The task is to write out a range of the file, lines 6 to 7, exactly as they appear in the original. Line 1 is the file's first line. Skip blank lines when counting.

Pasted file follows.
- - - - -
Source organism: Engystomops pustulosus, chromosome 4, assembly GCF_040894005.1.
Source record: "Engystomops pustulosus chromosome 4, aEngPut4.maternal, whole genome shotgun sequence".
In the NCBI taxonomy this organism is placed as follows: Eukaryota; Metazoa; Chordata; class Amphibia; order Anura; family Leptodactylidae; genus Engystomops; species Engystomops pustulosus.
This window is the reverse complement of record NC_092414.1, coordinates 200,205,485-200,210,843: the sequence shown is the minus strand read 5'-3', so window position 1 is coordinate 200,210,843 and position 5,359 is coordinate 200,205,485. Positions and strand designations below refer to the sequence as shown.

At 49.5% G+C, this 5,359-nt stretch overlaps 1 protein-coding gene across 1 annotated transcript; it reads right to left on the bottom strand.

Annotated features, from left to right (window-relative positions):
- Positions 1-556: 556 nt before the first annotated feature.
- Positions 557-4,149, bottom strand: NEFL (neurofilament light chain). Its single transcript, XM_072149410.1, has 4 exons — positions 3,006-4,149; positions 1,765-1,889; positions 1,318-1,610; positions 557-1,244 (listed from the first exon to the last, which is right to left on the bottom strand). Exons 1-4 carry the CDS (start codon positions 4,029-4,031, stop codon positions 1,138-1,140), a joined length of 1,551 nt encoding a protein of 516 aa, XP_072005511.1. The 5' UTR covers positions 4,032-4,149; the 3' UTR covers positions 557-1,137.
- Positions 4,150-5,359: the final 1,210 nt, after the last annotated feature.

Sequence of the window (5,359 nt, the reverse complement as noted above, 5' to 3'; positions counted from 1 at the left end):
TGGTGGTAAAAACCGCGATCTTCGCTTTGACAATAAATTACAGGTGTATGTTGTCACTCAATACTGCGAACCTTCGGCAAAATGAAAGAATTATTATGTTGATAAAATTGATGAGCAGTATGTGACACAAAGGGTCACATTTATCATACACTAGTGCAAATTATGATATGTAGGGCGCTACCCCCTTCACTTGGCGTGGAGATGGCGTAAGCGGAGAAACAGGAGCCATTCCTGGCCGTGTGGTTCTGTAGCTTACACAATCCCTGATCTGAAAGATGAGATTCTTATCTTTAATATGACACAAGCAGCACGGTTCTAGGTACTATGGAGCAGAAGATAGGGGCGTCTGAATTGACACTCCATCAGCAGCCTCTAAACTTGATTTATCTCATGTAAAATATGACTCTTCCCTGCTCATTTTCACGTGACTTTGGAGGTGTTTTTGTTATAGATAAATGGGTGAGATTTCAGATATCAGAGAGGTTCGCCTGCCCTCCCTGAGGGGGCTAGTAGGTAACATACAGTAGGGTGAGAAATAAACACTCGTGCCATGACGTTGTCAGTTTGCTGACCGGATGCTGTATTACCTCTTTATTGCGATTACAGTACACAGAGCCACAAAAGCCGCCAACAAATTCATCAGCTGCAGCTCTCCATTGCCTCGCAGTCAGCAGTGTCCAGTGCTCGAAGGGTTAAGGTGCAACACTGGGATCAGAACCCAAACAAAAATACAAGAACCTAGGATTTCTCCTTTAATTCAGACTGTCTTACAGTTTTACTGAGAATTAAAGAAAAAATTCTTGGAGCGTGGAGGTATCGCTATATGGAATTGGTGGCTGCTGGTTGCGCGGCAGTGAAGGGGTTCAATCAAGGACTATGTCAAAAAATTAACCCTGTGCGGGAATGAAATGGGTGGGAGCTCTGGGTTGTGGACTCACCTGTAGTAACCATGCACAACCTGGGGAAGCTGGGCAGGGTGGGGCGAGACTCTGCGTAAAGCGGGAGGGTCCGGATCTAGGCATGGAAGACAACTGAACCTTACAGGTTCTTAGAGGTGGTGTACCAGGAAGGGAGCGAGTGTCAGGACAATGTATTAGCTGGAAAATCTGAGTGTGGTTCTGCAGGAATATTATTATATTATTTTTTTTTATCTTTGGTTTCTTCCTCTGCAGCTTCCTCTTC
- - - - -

Annotated features, from left to right (window-relative positions):
- Positions 1-556: 556 nt before the first annotated feature.